Legislation Would Give FDA Mandatory Authority To Recall Drugs

Image courtesy of Steven Depolo

Last month, the Food and Drug Administration confirmed that it had found varying and elevated levels of a potentially deadly toxin in teething tablets sold under the Hyland’s brand. Despite the dangers posed by the tablets, the FDA couldn’t order a recall of the products — and the manufacturer refused to. But that could change in the future, as recently introduced legislation would give the agency the authority to order mandatory recalls of drugs and homeopathic products. 

Connecticut Rep. Rosa DeLauro on Thursday introduced the Recall Unsafe Drugs Act that would revise the FDA’s ability to issue mandatory recalls for products it doesn’t directly regulate.

Under the proposed legislation, the FDA would be able to step in and issue a mandatory recall of drugs that have been found to cause serious health consequences or death.

Currently, the FDA has mandatory recall authority over other products that the agency regulates, such as medical devices, food, and biological products. But in order to recall drugs or homeopathic products, the agency would have to go through a legal process to take similar actions.

Additionally, if something were to go wrong with the drugs or product, the FDA must rely on the good faith of drug manufacturers to recall their products, DeLauro notes.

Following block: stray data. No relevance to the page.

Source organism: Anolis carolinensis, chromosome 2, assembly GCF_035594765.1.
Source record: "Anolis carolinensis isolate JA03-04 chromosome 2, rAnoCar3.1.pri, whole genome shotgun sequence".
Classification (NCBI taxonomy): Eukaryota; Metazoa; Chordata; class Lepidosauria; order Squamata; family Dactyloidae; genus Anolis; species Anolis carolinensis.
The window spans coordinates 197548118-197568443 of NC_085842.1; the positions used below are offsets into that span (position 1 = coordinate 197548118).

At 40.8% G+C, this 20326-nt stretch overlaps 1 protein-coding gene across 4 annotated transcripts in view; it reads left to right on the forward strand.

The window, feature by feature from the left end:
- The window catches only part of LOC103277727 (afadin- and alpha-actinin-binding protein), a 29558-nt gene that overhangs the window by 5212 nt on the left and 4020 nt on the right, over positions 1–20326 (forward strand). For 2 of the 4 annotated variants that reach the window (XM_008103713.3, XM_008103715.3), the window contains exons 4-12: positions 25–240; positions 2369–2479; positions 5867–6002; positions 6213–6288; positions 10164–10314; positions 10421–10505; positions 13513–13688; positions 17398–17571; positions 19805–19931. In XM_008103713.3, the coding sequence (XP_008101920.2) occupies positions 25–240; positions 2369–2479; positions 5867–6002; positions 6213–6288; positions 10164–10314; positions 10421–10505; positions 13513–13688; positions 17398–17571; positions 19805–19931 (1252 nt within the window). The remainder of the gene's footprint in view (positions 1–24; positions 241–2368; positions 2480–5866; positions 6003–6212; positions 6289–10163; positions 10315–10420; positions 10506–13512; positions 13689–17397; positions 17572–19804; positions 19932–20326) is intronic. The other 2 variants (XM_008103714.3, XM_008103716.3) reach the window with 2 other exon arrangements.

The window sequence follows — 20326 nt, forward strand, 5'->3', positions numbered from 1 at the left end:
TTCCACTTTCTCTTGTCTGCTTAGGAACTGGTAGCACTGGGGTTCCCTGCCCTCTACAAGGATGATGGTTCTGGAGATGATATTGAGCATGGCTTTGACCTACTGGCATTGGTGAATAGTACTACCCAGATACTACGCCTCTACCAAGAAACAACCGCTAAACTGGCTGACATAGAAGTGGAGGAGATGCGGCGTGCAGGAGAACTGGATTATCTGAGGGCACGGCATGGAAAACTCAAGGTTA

While some drug manufacturers follow the FDA’s guidance and recall problematic or dangerous products, others do not.

Such was the case recently with Standard Homeopathic Co., the manufacturer of the Hyland’s teething tablets, which were found to contain varying and elevated levels of belladonna, a plant that contains potentially deadly toxins.

At the time the report was released on Jan. 27, the FDA said it had compiled numerous incidents of children reacting negatively to Hyland’s teething products. These include everything from complaints about red, bumpy rashes, to children suddenly appearing listless, to multiple reports of seizures.

While Hyland’s announced in Oct. 2016 that it would stop selling the teething products in the U.S., many stores may still have the inventory in stocks, continuing to pose a danger to children. At the time of the FDA’s report, Hyland’s had refused to recall the remaining products.

Instead, the FDA issued a warning that the products “pose an unnecessary risk to infants and children” and is urging consumers to not use them.

“This is unacceptable and threatens the health and safety of American families,” DeLauro said in a statement referring the inability of the FDA to require a recall.